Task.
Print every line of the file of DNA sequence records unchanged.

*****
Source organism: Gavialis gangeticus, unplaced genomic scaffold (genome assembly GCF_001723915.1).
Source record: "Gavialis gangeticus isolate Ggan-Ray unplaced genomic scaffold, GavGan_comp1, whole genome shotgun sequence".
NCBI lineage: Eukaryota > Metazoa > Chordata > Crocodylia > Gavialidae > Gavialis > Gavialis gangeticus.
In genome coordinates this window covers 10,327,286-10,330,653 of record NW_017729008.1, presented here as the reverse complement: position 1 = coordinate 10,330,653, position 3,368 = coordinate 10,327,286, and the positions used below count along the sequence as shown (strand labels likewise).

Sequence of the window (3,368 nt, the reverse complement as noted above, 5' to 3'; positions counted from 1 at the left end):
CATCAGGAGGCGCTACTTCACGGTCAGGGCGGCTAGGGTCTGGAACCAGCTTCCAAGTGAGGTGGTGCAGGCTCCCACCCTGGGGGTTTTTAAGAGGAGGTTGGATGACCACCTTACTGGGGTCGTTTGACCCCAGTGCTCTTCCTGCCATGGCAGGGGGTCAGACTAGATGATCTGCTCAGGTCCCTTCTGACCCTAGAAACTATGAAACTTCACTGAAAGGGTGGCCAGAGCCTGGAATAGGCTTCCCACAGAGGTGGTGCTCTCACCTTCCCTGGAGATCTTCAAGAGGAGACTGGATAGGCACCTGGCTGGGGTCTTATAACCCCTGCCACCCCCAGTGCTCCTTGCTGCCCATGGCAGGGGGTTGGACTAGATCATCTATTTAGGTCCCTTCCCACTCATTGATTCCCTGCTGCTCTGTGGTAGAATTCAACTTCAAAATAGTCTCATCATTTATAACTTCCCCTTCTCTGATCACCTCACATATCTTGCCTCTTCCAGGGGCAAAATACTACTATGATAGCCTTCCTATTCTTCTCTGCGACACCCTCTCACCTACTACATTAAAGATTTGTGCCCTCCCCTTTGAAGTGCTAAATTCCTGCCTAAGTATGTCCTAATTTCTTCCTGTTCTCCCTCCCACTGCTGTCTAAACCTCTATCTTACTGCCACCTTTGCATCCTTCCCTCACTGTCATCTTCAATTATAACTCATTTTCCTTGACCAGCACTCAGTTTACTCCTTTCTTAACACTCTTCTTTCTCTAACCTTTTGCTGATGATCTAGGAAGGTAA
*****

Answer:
Source organism: Gavialis gangeticus, unplaced genomic scaffold (genome assembly GCF_001723915.1).
Source record: "Gavialis gangeticus isolate Ggan-Ray unplaced genomic scaffold, GavGan_comp1, whole genome shotgun sequence".
NCBI lineage: Eukaryota > Metazoa > Chordata > Crocodylia > Gavialidae > Gavialis > Gavialis gangeticus.
In genome coordinates this window covers 10,327,286-10,330,653 of record NW_017729008.1, presented here as the reverse complement: position 1 = coordinate 10,330,653, position 3,368 = coordinate 10,327,286, and the positions used below count along the sequence as shown (strand labels likewise).

Sequence of the window (3,368 nt, the reverse complement as noted above, 5' to 3'; positions counted from 1 at the left end):
CATCAGGAGGCGCTACTTCACGGTCAGGGCGGCTAGGGTCTGGAACCAGCTTCCAAGTGAGGTGGTGCAGGCTCCCACCCTGGGGGTTTTTAAGAGGAGGTTGGATGACCACCTTACTGGGGTCGTTTGACCCCAGTGCTCTTCCTGCCATGGCAGGGGGTCAGACTAGATGATCTGCTCAGGTCCCTTCTGACCCTAGAAACTATGAAACTTCACTGAAAGGGTGGCCAGAGCCTGGAATAGGCTTCCCACAGAGGTGGTGCTCTCACCTTCCCTGGAGATCTTCAAGAGGAGACTGGATAGGCACCTGGCTGGGGTCTTATAACCCCTGCCACCCCCAGTGCTCCTTGCTGCCCATGGCAGGGGGTTGGACTAGATCATCTATTTAGGTCCCTTCCCACTCATTGATTCCCTGCTGCTCTGTGGTAGAATTCAACTTCAAAATAGTCTCATCATTTATAACTTCCCCTTCTCTGATCACCTCACATATCTTGCCTCTTCCAGGGGCAAAATACTACTATGATAGCCTTCCTATTCTTCTCTGCGACACCCTCTCACCTACTACATTAAAGATTTGTGCCCTCCCCTTTGAAGTGCTAAATTCCTGCCTAAGTATGTCCTAATTTCTTCCTGTTCTCCCTCCCACTGCTGTCTAAACCTCTATCTTACTGCCACCTTTGCATCCTTCCCTCACTGTCATCTTCAATTATAACTCATTTTCCTTGACCAGCACTCAGTTTACTCCTTTCTTAACACTCTTCTTTCTCTAACCTTTTGCTGATGATCTAGGAAGGTAA